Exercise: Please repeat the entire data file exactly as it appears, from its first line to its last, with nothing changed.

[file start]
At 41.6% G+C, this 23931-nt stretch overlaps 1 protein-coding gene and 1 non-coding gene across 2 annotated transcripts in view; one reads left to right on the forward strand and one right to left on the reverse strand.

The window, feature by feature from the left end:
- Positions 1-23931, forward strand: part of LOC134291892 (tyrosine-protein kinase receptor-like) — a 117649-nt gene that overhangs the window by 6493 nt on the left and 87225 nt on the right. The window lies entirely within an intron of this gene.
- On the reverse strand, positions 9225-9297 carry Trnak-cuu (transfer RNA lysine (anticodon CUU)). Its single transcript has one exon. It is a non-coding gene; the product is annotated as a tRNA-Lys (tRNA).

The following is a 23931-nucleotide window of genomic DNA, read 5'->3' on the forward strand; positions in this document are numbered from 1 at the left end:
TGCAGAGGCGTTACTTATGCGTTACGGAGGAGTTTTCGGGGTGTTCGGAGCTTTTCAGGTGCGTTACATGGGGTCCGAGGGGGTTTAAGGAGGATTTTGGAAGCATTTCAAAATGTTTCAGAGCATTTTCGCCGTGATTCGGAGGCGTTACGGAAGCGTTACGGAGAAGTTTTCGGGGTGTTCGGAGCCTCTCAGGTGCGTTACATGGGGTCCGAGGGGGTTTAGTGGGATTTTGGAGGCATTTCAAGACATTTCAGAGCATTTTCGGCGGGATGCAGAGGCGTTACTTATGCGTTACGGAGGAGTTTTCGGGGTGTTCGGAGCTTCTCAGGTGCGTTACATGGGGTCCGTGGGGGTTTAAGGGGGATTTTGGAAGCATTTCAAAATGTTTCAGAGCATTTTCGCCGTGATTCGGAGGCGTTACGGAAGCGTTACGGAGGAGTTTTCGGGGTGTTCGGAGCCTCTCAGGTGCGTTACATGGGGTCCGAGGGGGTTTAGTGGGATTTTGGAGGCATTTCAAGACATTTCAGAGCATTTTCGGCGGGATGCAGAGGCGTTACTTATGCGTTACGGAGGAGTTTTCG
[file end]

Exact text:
At 41.6% G+C, this 23931-nt stretch overlaps 1 protein-coding gene and 1 non-coding gene across 2 annotated transcripts in view; one reads left to right on the forward strand and one right to left on the reverse strand.

The window, feature by feature from the left end:
- Positions 1-23931, forward strand: part of LOC134291892 (tyrosine-protein kinase receptor-like) — a 117649-nt gene that overhangs the window by 6493 nt on the left and 87225 nt on the right. The window lies entirely within an intron of this gene.
- On the reverse strand, positions 9225-9297 carry Trnak-cuu (transfer RNA lysine (anticodon CUU)). Its single transcript has one exon. It is a non-coding gene; the product is annotated as a tRNA-Lys (tRNA).

The following is a 23931-nucleotide window of genomic DNA, read 5'->3' on the forward strand; positions in this document are numbered from 1 at the left end:
TGCAGAGGCGTTACTTATGCGTTACGGAGGAGTTTTCGGGGTGTTCGGAGCTTTTCAGGTGCGTTACATGGGGTCCGAGGGGGTTTAAGGAGGATTTTGGAAGCATTTCAAAATGTTTCAGAGCATTTTCGCCGTGATTCGGAGGCGTTACGGAAGCGTTACGGAGAAGTTTTCGGGGTGTTCGGAGCCTCTCAGGTGCGTTACATGGGGTCCGAGGGGGTTTAGTGGGATTTTGGAGGCATTTCAAGACATTTCAGAGCATTTTCGGCGGGATGCAGAGGCGTTACTTATGCGTTACGGAGGAGTTTTCGGGGTGTTCGGAGCTTCTCAGGTGCGTTACATGGGGTCCGTGGGGGTTTAAGGGGGATTTTGGAAGCATTTCAAAATGTTTCAGAGCATTTTCGCCGTGATTCGGAGGCGTTACGGAAGCGTTACGGAGGAGTTTTCGGGGTGTTCGGAGCCTCTCAGGTGCGTTACATGGGGTCCGAGGGGGTTTAGTGGGATTTTGGAGGCATTTCAAGACATTTCAGAGCATTTTCGGCGGGATGCAGAGGCGTTACTTATGCGTTACGGAGGAGTTTTCG